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Newtown Shooting Sparks Interest In Gun Buyback Programs Across U.S.

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NEWTOWN SHOOTING
A pile of guns is displayed at a news conference at the Los Angeles Police headquarters in Los Angeles on Monday, May 14, 2012, after an annual Gun Buyback Program which netted 1,673 firearms over the weekend, marking a four-year low. (AP Photo/Nick Ut) | AP

As the pastor of a church in East New York, a rough neighborhood of Brooklyn, N.Y., David Benke has had an up-close view of the suffering that gun violence can inflict on a community. “We’ve had parishioners who have been killed, we’ve had parishioners who have been held up at gunpoint, I’ve had guns pulled on me and we’ve had to do funerals of kids who have been shot and killed,” said Benke, who presides over St. Peter's Lutheran Church and also serves as bishop of the Atlantic District of the Lutheran Church - Missouri Synod.

For two years, Benke has sponsored a gun buyback program at his church, where residents can trade in their firearms for cash. In the wake of the horrific shootings Friday in Newtown, Conn., many members of the community have been asking to participate, Benke said. “I have been receiving calls from people now saying, ‘Can I come by today? I need to come by next week,’” he described. “We’re in the shadow of a terrible tragedy and something that affects each family in the United States right now.”

Throughout the country, the last two days have seen a spike in participation at such prescheduled buyback events, according to local reports. Cities such as Baltimore, Oakland, Calif., and Evanston, Ill. all had prescheduled events Saturday where attendance exceeded past levels, with many gun owners expressing horror at Friday's events.

Arturo Hurtado, a Richmond, Calif., native, told the San Francisco Chronicle that the grief over the Newtown shooting at Sandy Hook Elementary School caused him to get rid of his gun. "I've got kids, man," Hurtado told the paper, before trading in what he called "that darn thing" for cash from the police department. Hurtado has four young children, and worries about the gun getting into their hands. "I don't know," he said. "I just know it had to go."

Hundreds of residents of the Bay Area returned their guns for $200 at two separate buyback events in San Francisco and Oakland on Saturday. At St. Benedict's Church in East Oakland, the line for cars waiting to participate reportedly went on for a mile -- even as nearby, three were wounded in a shooting. Police told NBC that they were expecting to take 300 guns off the street. In San Francisco, the Omega Boys Club drew such a large crowd that people were forced to wait in the rain.

In Baltimore's St. Paul Baptist Church, the "Goods for Guns" programs organized by the police department let residents trade guns for a $100 Klein's ShopRite gift certificate. Geneva McBride told the Baltimore Brew that it wasn't so much about the goods. “Why I really came here was ’cause of those children," she told the Brew. "I want to make sure this never got in the hands of the wrong person.” City Council President Bernard C. “Jack” Young's office told Patch that 461 guns were returned.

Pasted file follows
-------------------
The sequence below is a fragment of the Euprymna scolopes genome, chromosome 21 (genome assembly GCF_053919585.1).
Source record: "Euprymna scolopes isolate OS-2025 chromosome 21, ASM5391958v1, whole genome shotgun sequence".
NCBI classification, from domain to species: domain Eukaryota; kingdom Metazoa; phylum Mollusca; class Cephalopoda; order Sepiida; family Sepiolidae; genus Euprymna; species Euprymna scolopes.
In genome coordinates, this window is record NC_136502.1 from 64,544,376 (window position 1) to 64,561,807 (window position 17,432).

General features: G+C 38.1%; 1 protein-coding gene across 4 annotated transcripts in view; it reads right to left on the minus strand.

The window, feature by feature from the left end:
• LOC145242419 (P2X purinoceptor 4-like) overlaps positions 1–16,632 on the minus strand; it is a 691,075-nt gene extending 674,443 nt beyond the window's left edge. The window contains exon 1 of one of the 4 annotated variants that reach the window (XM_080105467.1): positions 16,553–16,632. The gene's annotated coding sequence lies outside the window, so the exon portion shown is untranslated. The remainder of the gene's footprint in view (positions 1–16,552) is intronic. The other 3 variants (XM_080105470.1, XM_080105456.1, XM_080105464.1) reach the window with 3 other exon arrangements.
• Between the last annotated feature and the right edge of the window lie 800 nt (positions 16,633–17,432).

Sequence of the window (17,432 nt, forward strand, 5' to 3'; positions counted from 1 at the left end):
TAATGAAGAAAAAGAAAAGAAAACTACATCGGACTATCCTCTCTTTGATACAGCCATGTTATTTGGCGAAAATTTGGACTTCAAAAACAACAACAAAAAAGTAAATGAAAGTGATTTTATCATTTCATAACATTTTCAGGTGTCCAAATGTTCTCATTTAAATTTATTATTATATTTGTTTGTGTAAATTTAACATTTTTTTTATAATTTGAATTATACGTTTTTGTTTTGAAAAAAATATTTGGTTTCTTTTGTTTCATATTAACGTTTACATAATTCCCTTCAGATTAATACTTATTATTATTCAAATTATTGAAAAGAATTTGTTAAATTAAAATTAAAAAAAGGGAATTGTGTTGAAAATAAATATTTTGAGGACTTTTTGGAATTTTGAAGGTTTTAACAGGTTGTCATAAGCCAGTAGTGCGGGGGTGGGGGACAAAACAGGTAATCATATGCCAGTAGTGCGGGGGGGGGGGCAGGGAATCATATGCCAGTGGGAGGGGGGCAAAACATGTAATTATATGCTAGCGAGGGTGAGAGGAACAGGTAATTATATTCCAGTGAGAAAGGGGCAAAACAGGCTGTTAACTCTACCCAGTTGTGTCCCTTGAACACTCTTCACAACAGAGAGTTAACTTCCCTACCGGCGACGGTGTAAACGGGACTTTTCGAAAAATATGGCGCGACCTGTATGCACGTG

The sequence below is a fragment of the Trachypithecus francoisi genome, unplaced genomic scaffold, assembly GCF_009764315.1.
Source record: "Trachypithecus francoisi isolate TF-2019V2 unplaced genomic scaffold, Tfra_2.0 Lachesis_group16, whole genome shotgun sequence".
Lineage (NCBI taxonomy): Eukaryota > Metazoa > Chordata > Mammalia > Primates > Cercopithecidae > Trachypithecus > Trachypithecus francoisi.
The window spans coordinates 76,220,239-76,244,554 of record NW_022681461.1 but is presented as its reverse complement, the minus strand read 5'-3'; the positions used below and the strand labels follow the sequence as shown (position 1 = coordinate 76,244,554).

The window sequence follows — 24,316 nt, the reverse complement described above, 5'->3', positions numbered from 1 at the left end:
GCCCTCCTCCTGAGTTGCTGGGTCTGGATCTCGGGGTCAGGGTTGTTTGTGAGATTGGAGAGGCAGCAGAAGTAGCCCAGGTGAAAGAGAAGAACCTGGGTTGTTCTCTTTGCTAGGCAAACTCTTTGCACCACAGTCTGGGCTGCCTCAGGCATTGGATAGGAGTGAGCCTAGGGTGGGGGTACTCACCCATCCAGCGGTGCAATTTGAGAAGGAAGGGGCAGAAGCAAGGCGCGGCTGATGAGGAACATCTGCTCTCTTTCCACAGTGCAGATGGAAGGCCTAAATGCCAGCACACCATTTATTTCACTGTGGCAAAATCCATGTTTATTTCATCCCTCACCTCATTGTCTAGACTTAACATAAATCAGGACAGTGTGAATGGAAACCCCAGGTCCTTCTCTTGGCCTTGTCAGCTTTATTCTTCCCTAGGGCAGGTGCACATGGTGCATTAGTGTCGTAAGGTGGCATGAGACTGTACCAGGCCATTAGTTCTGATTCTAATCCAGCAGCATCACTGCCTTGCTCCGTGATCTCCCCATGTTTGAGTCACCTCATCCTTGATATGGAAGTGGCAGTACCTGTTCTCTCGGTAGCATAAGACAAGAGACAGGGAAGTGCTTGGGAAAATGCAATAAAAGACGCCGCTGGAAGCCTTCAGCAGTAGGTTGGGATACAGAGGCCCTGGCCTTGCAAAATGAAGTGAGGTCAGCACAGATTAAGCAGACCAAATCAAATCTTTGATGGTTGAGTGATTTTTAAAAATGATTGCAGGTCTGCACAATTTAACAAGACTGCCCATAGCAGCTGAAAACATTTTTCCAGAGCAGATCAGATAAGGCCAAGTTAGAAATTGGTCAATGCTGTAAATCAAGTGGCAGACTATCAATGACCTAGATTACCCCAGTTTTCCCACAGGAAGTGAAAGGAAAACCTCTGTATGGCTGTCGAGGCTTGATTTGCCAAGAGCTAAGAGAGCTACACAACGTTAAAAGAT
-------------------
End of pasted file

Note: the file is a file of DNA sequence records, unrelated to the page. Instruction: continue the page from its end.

A similar program in Prince George's County, near Washington, D.C., collected more than 150 guns Saturday, Patch reports.

In Evanston, Ill., community organizers had been planning a buyback event ever since a 14-year-old boy named Dajae Coleman was shot and killed while walking down the street with his friends.

The Newtown shooting gave organizers "an even greater sense of urgency" in a community regularly devastated by gun violence, according to the Chicago Tribune.

At the event, people traded over 40 guns for $100 each. “We’ve gotten guns that people weren’t comfortable having,” police chief Richard Eddington told Patch. “If we take these unsecured guns out of circulation, we’ll prevent these accidental shootings."

While community members dumped their guns, some politicians called for more gun control. On Sunday, Sen. Dianne Feinstein (D-Calif.) told "Meet the Press" that Senate Democrats would introduce a renewal of the assault weapons ban on the first day of the 2013 Congress. "Who needs these military-style assault weapons? Who needs an ammunition feeding device capable of holding 100 rounds?" Feinstein wrote on her campaign website. "These weapons are not for hunting deer -- they’re for hunting people."

Other communities around the country responded in different ways. Jefferson Academy, a school in Washington, D.C., announced it would collect stuffed animals to help comfort the students of Sandy Hook Elementary School.

Across the country in California , Rev. Amy Pringle of St. George's Episcopal Church in La Cañada Flintridge helped organize a vigil where 28 bells were sounded in a playground used by preschoolers. "We needed to come together as a community," Pringle said.

"A lot of people are in church today. They're saying prayers for the people in Connecticut," said Peggy Lindholm, the mother of Marjorie Lindholm, a survivor of the Columbine school massacre. "And those of us who still have children are feeling lucky about that."

Until Friday, Lindholm didn't support tightening restrictions on gun-control, but she says the Connecticut shooting changed her perspective. "I actually think we should have gun control," she said. "I've never thought that. I've changed."

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